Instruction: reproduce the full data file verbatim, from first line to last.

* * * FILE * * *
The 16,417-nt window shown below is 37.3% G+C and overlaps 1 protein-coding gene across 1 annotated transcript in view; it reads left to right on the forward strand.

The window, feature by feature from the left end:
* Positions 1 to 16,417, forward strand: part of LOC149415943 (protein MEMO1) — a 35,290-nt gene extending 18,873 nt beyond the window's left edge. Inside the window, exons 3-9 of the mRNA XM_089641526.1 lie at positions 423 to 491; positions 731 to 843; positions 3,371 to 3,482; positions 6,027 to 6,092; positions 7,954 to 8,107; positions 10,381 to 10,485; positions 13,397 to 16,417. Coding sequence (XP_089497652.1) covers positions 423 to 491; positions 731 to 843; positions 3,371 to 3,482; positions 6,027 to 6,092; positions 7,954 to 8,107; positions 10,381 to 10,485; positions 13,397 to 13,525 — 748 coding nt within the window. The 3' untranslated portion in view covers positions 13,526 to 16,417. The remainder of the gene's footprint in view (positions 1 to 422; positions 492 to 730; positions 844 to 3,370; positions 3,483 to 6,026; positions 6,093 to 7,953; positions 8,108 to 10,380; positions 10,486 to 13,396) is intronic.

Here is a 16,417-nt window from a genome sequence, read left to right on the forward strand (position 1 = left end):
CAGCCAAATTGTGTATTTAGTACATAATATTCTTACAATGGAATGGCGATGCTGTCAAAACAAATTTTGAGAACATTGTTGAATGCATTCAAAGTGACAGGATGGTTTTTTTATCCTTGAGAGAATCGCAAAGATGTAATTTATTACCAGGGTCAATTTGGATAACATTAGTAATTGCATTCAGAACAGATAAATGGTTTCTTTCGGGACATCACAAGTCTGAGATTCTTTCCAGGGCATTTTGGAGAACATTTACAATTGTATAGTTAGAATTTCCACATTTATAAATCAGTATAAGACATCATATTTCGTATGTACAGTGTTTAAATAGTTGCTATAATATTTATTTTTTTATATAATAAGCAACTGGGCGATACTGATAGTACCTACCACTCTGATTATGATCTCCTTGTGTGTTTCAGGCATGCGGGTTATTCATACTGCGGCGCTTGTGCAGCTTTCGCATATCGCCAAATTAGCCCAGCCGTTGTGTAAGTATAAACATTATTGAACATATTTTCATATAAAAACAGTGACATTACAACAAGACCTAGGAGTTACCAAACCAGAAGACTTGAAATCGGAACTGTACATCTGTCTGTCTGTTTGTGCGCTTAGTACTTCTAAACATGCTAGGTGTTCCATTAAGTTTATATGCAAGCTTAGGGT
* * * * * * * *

The 16,417-nt window shown below is 37.3% G+C and overlaps 1 protein-coding gene across 1 annotated transcript in view; it reads left to right on the forward strand.

The window, feature by feature from the left end:
* Positions 1 to 16,417, forward strand: part of LOC149415943 (protein MEMO1) — a 35,290-nt gene extending 18,873 nt beyond the window's left edge. Inside the window, exons 3-9 of the mRNA XM_089641526.1 lie at positions 423 to 491; positions 731 to 843; positions 3,371 to 3,482; positions 6,027 to 6,092; positions 7,954 to 8,107; positions 10,381 to 10,485; positions 13,397 to 16,417. Coding sequence (XP_089497652.1) covers positions 423 to 491; positions 731 to 843; positions 3,371 to 3,482; positions 6,027 to 6,092; positions 7,954 to 8,107; positions 10,381 to 10,485; positions 13,397 to 13,525 — 748 coding nt within the window. The 3' untranslated portion in view covers positions 13,526 to 16,417. The remainder of the gene's footprint in view (positions 1 to 422; positions 492 to 730; positions 844 to 3,370; positions 3,483 to 6,026; positions 6,093 to 7,953; positions 8,108 to 10,380; positions 10,486 to 13,396) is intronic.

Here is a 16,417-nt window from a genome sequence, read left to right on the forward strand (position 1 = left end):
CAGCCAAATTGTGTATTTAGTACATAATATTCTTACAATGGAATGGCGATGCTGTCAAAACAAATTTTGAGAACATTGTTGAATGCATTCAAAGTGACAGGATGGTTTTTTTATCCTTGAGAGAATCGCAAAGATGTAATTTATTACCAGGGTCAATTTGGATAACATTAGTAATTGCATTCAGAACAGATAAATGGTTTCTTTCGGGACATCACAAGTCTGAGATTCTTTCCAGGGCATTTTGGAGAACATTTACAATTGTATAGTTAGAATTTCCACATTTATAAATCAGTATAAGACATCATATTTCGTATGTACAGTGTTTAAATAGTTGCTATAATATTTATTTTTTTATATAATAAGCAACTGGGCGATACTGATAGTACCTACCACTCTGATTATGATCTCCTTGTGTGTTTCAGGCATGCGGGTTATTCATACTGCGGCGCTTGTGCAGCTTTCGCATATCGCCAAATTAGCCCAGCCGTTGTGTAAGTATAAACATTATTGAACATATTTTCATATAAAAACAGTGACATTACAACAAGACCTAGGAGTTACCAAACCAGAAGACTTGAAATCGGAACTGTACATCTGTCTGTCTGTTTGTGCGCTTAGTACTTCTAAACATGCTAGGTGTTCCATTAAGTTTATATGCAAGCTTAGGGT